I read Persico's Roosevelt's Centurions two years ago, during that deluge of books about FDR's military commanders my dad dropped on me. This book is all about the various aspects of espionage that went on under FDR's control before and during World War 2. The struggles with codebreaking, the attempts to capture foreign spies and saboteurs, the deliberate decision not to act on certain pieces of intelligence, the interdepartmental struggles, the high and low points of the OSS' early years.
All in all, FDR comes off as someone who sounds like he'd be horrible to work for. He very much keeps his own counsel, and is excellent at telling people what they want to hear, even if he has no intention of supporting them. He often leaves it deliberately vague where one intelligence agency's authority ends and another begins, leading to a lot of fighting, attempts to poach talent, and undermine rivals, even though ostensibly all these people are on the same side and supposed to be working for the benefit of the nation. And Roosevelt seems to relish this shit, the idea he's the only who sees the whole picture.
When I mentioned choosing to not act on certain information, I don't mean foreknowledge of the attack on Pearl Harbor (I was referring to some atrocities committed by the Soviets he chose to ignore). Persico does address that idea, but concludes there's no evidence FDR had such foreknowledge, and that overall there was little intelligence available to the U.S. that pointed at an attack there, and it was buried in amongst a lot of other intelligence pointing at Japanese offensives in other directions. He also argues that FDR wanted to fight Germany, not Japan, and thus wouldn't have been spoiling for a fight with the latter, since he couldn't count on Hitler to ignore the stated terms of his alliance with Japan to declare war on the U.S. at what was an inopportune time for Germany.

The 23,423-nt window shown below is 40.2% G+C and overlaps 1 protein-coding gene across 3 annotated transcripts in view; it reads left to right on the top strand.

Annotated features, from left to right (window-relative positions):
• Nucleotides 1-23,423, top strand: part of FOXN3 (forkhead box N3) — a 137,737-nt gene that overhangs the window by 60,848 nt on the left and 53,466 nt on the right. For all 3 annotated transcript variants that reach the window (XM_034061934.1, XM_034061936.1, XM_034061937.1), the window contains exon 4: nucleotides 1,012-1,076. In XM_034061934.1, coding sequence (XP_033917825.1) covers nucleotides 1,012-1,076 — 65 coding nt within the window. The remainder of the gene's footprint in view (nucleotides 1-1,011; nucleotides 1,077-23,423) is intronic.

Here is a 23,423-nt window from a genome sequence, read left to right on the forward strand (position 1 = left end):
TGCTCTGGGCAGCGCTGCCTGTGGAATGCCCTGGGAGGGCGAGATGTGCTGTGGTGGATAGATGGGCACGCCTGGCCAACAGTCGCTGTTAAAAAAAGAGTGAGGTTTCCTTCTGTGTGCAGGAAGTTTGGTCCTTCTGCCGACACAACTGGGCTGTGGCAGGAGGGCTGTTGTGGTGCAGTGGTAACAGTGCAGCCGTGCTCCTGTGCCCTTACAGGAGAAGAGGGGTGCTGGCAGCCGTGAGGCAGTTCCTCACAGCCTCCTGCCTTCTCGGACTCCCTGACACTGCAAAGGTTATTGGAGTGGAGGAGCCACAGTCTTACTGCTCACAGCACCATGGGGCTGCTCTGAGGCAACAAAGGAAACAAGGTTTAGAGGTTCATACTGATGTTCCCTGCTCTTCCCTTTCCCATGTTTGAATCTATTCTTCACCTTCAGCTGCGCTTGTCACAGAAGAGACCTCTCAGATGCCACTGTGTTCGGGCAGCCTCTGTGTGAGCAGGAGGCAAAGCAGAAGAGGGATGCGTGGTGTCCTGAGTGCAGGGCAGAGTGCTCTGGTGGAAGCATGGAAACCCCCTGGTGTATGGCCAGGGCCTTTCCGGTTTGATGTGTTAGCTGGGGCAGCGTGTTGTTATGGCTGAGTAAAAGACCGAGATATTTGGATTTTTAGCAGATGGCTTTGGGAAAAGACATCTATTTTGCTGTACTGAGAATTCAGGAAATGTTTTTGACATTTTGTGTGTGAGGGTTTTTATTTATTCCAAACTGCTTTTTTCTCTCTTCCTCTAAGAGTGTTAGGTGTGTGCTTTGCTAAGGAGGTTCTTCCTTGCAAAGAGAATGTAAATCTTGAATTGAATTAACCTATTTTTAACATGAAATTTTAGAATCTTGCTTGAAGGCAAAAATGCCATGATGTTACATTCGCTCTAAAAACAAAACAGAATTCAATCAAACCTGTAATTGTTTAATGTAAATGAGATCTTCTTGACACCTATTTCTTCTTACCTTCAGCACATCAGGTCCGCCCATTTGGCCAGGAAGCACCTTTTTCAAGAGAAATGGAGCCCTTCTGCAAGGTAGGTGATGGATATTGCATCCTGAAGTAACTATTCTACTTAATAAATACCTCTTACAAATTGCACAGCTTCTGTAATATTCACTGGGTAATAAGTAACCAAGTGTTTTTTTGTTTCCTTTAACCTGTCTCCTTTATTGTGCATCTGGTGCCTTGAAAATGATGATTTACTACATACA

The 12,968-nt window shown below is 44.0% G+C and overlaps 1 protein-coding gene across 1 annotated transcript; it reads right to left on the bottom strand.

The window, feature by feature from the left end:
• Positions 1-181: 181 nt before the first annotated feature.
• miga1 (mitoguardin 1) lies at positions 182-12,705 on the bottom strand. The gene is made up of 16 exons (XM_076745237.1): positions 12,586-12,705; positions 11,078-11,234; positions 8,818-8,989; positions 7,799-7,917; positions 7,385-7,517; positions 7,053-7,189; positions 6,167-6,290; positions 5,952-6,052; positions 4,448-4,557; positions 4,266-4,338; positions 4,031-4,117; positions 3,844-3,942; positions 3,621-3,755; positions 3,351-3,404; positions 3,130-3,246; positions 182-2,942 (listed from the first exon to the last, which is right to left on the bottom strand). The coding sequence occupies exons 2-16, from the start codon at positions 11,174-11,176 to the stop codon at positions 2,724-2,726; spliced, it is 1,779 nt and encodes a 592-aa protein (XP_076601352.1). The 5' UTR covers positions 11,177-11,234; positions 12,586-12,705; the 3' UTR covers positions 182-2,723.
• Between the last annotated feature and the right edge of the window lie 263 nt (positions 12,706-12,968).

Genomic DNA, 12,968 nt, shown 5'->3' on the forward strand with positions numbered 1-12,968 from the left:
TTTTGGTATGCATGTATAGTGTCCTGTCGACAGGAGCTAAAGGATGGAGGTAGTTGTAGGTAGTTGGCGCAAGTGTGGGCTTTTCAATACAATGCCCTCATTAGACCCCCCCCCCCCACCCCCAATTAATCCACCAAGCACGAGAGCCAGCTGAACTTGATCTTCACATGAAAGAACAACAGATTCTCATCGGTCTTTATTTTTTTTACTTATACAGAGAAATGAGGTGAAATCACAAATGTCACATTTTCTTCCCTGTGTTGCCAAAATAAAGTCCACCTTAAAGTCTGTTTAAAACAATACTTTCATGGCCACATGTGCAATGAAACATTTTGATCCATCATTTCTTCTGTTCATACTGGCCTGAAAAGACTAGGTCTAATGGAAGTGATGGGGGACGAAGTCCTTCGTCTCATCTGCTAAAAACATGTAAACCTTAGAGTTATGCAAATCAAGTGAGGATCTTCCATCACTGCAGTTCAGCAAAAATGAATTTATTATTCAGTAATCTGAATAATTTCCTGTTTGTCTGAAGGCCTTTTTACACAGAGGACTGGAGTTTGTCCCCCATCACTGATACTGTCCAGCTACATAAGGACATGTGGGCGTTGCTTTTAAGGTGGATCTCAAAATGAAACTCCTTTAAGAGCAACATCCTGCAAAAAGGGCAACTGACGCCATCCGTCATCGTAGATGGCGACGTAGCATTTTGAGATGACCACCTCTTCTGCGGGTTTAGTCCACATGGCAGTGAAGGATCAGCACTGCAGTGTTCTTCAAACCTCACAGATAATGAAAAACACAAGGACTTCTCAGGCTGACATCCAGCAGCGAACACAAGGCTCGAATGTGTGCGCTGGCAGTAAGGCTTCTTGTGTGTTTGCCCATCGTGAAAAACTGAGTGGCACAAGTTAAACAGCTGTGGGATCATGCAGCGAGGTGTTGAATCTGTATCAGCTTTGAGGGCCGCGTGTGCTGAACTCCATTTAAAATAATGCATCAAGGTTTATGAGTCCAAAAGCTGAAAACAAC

I'm not sure how that squares with Kemp Tolley's Cruise of the Lanikai, where it certainly seemed he was being sent on a largely pointless mission to spy on the Japanese so as to draw fire, which could be used as a pretext for a war (only for it all to be rendered pointless when the Japanese attacked Pearl Harbor first).
Persico only devotes a few pages to FDR's decision to intern thousands of American citizens on the basis of their Japanese ancestry. He attributes it to FDR's considerable fear of fifth columnists working against the U.S. from within. Which could be a valid concern, if he were simply arresting people actually caught in the act of committing sabotage or whatever. But to lock up an entire group of people, essentially because of some loudmouth, hysterical racists, is just stupid. Persico, while acknowledging that it's an extremely dark mark on FDR's record, does try to excuse it a bit by arguing FDR can't get too far ahead of public opinion. Which is, to be frank, bullshit. Public opinion was overwhelmingly against entering World War 2 prior to Pearl Harbor. Which didn't stop FDR from doing everything he could to aid Britain and to try and have U.S. Naval vessels essentially pick fights with U-boats, because he was convinced he was right. If he really believed the public opinion about American citizens of Japanese heritage was wrong, he could have turned on the charm and sold the public on his way of seeing things. Or just ignored them and done what he thought was right anyway, which he did plenty of times before and after. He didn't, for stupid reasons, and that's got to be held against him.
If you have an interest in the espionage side of World War 2, this could prove interesting to you. It also deals a bit with British, Soviet, and German intelligence, mostly in terms of their efforts compared to, or against the U.S. It makes for quite a few interesting stories.
'Searching for a way his industry could contribute to the war effort, Starr helped the OSS put together a small Insurance Investigation Unit, rarely numbering more than half a dozen members. The unit based its work on one of the fundamentals of the insurance business, that insurers require a detailed description of the properties they insure - their size, location, a complete physical profile. This condition included policies written on the plants of German and Japanese arms makers, the details of which would provide priceless intelligence for Allied bombers.'